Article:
- Special Reports
- Maps & Data
- 2015 In Review
- Dear Abby
- Games & Puzzles
- Events & Exhibits
- Food & Drink
- Arts & Music
- Movies & TV
Slot-machine revenues were down significantly in November, the casinos reported Friday.
Foxwoods Resort Casino, which includes MGM Grand at Foxwoods, released figures showing its slots "win" - the amount from wagers it keeps after paying out prizes - was just under $43 million, down 10.2 percent over November 2011. Mohegan Sun's win was slightly less than $50 million, a 9.1 percent decline over the same month the previous year.
"It's a reflection of the continued soft economy," Bobby Soper, Mohegan Sun's president and chief executive officer, said.
The latest declines were not as great as those the casinos reported for October, when Superstorm Sandy blew through southeastern Connecticut near the end of the month, disrupting lives and businesses. October slots win was down 17.6 percent at Mohegan Sun and 15.6 percent at Foxwoods.
The casinos last reported a monthly year-over-year gain in slots revenue in December 2011.
Until Foxwoods' October win of $42.9 million, it hadn't reported a win of less than $43 million since February 1997, according to data posted on the state Department of Consumer Protection website. Back then, MGM Grand had yet to be built and Foxwoods operated 1,600 fewer machines than it does today.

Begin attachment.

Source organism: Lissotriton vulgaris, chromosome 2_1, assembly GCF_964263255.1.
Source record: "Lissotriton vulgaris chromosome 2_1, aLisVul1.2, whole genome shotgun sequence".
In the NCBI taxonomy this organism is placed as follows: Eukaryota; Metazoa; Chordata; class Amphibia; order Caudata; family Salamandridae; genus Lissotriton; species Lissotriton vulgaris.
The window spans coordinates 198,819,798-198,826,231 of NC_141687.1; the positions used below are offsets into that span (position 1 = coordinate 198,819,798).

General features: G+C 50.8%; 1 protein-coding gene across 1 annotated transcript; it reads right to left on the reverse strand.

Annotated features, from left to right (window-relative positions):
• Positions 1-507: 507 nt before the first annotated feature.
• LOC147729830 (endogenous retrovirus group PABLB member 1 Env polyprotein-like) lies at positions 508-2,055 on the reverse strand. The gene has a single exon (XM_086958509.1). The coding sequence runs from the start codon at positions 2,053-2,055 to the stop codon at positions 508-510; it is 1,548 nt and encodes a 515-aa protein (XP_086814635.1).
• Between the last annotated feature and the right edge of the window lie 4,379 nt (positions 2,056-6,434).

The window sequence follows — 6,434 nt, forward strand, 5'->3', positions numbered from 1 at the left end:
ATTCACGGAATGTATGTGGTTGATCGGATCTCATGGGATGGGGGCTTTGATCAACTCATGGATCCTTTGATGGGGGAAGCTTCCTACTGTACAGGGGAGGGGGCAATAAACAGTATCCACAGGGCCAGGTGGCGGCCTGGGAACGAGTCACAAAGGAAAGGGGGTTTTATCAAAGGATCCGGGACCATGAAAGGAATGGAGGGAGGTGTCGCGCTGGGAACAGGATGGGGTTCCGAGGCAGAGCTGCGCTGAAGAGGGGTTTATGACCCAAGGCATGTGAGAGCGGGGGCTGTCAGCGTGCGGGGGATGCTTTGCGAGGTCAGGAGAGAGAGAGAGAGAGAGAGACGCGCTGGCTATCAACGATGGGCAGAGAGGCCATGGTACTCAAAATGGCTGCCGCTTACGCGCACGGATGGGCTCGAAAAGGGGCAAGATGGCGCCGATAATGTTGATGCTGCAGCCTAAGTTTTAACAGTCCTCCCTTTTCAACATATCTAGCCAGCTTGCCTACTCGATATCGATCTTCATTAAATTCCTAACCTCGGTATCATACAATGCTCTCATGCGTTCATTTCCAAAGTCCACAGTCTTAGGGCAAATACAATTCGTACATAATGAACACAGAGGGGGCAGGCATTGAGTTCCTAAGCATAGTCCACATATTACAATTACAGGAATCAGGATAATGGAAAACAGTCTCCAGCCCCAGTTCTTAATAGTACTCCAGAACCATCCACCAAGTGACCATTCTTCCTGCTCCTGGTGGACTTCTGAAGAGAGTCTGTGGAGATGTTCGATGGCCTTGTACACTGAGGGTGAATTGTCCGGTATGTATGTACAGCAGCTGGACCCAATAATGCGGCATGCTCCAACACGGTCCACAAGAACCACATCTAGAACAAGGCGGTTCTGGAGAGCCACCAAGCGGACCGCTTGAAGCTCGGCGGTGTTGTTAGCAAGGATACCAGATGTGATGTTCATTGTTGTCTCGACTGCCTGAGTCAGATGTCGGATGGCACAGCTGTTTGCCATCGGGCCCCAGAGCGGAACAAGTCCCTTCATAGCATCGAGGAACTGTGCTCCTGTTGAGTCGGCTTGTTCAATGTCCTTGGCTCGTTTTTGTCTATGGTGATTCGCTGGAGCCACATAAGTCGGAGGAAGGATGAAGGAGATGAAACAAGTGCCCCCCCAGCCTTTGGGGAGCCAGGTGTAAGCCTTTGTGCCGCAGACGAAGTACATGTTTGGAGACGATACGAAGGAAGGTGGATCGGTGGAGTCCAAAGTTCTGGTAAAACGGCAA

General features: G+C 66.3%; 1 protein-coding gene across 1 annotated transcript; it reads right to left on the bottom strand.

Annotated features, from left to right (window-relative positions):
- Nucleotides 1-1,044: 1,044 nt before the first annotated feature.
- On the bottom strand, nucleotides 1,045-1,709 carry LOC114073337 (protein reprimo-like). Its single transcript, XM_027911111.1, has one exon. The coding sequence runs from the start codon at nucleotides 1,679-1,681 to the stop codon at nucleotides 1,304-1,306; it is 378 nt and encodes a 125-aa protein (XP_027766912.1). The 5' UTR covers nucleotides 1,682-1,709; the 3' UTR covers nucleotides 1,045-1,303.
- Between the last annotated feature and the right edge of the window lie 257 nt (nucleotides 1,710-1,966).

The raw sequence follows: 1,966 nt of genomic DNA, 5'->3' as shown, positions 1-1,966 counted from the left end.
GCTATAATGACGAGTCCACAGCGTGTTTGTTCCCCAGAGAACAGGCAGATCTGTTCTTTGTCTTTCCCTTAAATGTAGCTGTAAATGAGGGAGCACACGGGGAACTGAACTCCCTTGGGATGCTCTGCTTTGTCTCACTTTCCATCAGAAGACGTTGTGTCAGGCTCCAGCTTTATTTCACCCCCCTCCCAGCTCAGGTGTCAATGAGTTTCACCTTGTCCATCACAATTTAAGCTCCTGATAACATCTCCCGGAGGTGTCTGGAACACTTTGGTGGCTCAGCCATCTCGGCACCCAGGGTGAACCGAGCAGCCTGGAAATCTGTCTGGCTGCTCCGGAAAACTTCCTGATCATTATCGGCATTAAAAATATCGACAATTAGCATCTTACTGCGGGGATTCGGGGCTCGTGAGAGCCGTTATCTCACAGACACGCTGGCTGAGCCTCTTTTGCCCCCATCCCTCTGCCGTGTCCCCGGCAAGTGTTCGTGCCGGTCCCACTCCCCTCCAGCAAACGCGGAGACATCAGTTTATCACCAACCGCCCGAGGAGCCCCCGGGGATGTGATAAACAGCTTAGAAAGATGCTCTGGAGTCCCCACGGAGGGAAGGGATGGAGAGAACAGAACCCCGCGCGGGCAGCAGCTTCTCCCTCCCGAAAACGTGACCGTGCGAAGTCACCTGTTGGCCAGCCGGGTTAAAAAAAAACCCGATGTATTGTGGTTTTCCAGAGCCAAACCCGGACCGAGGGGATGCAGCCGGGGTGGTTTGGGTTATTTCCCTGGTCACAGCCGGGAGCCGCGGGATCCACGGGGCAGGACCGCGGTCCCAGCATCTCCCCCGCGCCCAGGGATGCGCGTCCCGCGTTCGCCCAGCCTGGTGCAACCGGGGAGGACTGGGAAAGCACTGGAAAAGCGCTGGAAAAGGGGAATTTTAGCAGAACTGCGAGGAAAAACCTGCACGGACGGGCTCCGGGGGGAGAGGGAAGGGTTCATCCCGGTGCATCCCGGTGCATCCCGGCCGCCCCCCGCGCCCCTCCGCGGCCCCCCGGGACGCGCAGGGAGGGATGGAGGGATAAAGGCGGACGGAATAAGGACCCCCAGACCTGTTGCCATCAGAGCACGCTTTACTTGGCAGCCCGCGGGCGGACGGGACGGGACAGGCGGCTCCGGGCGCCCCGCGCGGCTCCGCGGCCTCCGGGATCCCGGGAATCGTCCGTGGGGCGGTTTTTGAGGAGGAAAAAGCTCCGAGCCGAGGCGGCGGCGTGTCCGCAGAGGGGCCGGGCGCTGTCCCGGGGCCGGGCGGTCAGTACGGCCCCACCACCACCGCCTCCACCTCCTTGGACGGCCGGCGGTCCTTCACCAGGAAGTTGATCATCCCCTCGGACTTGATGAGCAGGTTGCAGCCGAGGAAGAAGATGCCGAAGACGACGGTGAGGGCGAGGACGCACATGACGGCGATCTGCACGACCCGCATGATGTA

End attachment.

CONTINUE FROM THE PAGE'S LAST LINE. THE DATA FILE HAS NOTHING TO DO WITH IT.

Mohegan Sun had last reported a win of less than $50 million in January 2002.
In addition to the sluggish economy, the Connecticut casinos have been hurt by competition from Resorts World Casino at the Aqueduct horse racing track in New York City. The slots facility opened in October 2011, and November was the first full month that provided a year-over-year comparison. Resorts World reported a November win of $52.1 million, a 28 percent increase over the $40.7 million it won in November 2011.
Battling the trends, the Connecticut casinos continue to tout the nongaming features of their destination resorts, including hotels, dining options and entertainment.